SANTIAGO (Reuters) - Southern Copper Corp hopes to dissuade workers at its Toquepala and Cuajone mines in Peru from striking this month, as a second labor union this year in the world’s No.2 copper producer seeks a larger share of profits.
The company’s chief executive, Oscar Gonzalez, said he did not think the labor ministry would give the green light for the strike, adding that the firm could hire contract staff to protect output if its workers went against the government.
“A union in a country that’s facing economic problems can’t paralyze a company and keep it from generating revenues for the state,” Gonzalez said in an interview on Monday at the CRU World Copper Conference in Santiago, referring to Peru’s faltering growth prospects this year amid destructive flooding.
“They’re the ones who are going to look bad,” Gonzalez said of workers planning to strike.
The union, one of five representing Southern Copper workers in Peru, plans to hold an indefinite strike starting April 7 or 10, according to a regulatory filing.
Gonzalez said a labor agreement with workers was still in force and the company was not planning to give them a bigger share of profits, though it would seek agreement through dialogue.
Toquepala and Cuajone, both in southern Peru, together produced some 310,000 tonnes of copper last year, according to government data.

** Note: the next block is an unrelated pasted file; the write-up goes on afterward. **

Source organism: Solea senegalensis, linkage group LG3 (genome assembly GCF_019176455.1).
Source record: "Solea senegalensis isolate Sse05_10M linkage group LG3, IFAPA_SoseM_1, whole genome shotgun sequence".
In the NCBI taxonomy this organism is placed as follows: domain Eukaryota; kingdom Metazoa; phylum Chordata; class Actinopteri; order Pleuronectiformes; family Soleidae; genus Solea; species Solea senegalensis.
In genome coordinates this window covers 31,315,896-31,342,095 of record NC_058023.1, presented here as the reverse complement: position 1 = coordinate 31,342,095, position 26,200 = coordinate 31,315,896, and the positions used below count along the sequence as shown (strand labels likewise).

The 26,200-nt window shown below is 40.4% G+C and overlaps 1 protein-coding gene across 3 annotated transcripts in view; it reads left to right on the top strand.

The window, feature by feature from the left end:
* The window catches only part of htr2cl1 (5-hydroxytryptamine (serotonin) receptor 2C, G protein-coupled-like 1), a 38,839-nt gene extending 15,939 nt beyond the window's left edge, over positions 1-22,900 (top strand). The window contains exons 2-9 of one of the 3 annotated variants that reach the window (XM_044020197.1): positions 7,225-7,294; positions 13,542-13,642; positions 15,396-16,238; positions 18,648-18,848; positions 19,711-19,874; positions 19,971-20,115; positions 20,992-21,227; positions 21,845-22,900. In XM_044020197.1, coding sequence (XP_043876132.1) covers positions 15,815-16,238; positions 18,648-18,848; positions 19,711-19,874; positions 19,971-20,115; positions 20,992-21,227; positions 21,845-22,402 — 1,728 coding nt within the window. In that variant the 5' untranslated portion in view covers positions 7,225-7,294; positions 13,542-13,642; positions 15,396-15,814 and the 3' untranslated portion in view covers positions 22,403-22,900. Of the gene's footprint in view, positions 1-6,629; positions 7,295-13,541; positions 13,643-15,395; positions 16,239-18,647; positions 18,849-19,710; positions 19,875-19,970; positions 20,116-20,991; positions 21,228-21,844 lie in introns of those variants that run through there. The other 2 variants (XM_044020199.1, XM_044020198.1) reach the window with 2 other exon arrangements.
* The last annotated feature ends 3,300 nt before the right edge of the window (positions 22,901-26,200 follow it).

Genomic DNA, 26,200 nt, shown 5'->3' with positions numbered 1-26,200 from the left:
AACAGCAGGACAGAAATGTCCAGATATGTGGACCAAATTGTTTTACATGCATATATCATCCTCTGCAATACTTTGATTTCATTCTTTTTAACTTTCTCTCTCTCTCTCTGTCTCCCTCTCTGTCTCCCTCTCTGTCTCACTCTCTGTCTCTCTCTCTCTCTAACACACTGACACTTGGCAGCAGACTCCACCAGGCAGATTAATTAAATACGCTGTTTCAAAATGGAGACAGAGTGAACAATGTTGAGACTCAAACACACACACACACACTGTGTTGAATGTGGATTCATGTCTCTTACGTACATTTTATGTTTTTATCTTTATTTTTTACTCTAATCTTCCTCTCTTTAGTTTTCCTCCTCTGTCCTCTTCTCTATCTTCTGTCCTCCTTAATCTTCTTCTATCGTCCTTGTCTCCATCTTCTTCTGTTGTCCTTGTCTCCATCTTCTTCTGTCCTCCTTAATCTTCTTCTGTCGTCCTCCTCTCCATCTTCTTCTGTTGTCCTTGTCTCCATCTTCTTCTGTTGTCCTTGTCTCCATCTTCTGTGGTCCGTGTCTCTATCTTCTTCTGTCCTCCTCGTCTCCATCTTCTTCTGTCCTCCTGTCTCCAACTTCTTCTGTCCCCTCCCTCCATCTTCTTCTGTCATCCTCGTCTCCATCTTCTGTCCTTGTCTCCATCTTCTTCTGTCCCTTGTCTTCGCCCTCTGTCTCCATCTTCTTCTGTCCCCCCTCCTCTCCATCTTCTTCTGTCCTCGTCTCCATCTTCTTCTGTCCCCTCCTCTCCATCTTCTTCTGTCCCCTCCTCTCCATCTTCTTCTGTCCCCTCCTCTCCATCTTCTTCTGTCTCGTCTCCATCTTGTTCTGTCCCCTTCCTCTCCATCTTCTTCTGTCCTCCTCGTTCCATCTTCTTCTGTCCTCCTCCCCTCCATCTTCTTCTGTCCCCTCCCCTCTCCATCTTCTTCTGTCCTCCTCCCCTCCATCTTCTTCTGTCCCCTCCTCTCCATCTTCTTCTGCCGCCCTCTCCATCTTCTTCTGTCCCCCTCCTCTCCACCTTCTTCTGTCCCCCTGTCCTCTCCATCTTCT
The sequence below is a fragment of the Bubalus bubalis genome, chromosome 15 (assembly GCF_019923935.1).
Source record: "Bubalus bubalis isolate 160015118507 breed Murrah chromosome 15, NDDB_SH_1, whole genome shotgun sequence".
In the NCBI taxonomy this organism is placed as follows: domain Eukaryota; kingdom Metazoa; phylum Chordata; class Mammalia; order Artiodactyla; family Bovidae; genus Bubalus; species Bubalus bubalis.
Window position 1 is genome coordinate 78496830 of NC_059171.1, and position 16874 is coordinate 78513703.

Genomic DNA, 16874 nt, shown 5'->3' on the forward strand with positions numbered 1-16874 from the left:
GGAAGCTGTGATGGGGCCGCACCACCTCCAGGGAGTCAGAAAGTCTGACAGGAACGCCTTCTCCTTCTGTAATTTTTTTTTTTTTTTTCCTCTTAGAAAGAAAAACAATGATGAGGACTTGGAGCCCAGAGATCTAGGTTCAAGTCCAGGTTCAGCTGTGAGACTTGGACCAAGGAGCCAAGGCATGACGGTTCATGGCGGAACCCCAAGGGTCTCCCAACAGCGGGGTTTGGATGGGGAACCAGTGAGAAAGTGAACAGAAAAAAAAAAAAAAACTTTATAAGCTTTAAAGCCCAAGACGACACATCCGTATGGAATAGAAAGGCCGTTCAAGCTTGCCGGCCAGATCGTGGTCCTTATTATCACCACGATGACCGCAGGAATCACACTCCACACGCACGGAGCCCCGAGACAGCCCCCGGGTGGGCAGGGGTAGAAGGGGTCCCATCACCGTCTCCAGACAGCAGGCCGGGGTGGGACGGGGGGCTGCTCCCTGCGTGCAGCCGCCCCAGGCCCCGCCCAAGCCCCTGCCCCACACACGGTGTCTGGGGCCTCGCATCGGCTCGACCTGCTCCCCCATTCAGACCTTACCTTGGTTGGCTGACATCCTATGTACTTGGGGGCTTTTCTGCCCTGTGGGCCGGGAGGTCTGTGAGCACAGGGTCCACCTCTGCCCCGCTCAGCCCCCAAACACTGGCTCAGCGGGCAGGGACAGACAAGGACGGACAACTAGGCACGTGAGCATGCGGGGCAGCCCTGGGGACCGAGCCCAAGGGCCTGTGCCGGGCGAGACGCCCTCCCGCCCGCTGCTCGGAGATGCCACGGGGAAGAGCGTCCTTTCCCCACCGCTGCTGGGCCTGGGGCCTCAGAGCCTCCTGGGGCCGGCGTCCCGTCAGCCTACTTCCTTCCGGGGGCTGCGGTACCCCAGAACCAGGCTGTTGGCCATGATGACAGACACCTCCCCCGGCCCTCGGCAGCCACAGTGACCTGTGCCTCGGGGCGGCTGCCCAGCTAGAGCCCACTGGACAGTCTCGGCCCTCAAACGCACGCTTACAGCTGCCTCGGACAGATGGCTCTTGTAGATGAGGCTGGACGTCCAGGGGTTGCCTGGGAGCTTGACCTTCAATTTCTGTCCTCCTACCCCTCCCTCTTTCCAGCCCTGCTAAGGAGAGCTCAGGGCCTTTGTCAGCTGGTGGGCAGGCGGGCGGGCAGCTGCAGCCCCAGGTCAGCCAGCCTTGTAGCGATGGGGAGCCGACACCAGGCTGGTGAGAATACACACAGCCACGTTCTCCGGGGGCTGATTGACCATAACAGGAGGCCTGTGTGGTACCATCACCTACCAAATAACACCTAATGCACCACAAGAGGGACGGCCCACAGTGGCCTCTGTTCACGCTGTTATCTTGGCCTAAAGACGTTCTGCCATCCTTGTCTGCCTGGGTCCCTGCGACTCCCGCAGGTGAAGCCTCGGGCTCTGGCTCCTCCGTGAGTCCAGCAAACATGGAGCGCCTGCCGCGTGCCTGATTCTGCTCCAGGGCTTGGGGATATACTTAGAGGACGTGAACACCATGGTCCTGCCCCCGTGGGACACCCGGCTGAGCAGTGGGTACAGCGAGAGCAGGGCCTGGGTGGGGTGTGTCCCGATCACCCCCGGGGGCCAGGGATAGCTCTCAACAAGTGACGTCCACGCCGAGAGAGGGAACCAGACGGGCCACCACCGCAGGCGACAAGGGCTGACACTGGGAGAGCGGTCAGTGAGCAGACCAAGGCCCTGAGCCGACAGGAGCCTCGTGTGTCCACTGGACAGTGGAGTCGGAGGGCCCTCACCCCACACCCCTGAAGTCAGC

Union representatives were not immediately available for comment outside regular working hours.
Last month, workers at Peru’s biggest copper mine, Freeport-McMoRan Inc’s Cerro Verde, downed tools for three weeks to demand a better share of mining profits after production at the mine doubled and global copper prices improved.
Southern Copper, owned by Grupo Mexico, boosted its copper output by 21 percent to 900,000 tonnes last year on the back of an expansion at a mine in Mexico. Gonzalez said the company’s cost of producing 1 pound of copper is now the world’s lowest at a little under $1.
Gonzalez said former investment banker Pedro Pablo Kuczynski has improved the investment climate in Peru since replacing a former military officer as the country’s president last year.
Southern is now considering expanding the capacity of its smelter in southern Peru by 40,000 tonnes, or 14 percent, a move that would boost Kuczynski’s goal of bolstering local metals processing.
Gonzalez also said he hoped Kuczynski’s government would this year issue a long-awaited construction permit for Southern’s $1.4-billion Tia Maria copper project.
The proposed mine, which would take two years to build and would produce around 120,000 tonnes of copper per year, was derailed in 2015 by protesters who feared it would pollute a farming valley.
“We hope Tia Maria can happen but there’s a question mark, it depends a lot on the government acting appropriately,” Gonzalez said.
He added that Southern has offered to buy all Anglo American Plc’s 81.9-percent stake in the proposed Quellaveco copper mine in southern Peru, but has not yet received an answer.
Anglo has previously rebuffed Southern’s bid to buy part of its Quellaveco stake.
Reporting by Mitra Taj; Editing by Michael Perry and Joseph Radford
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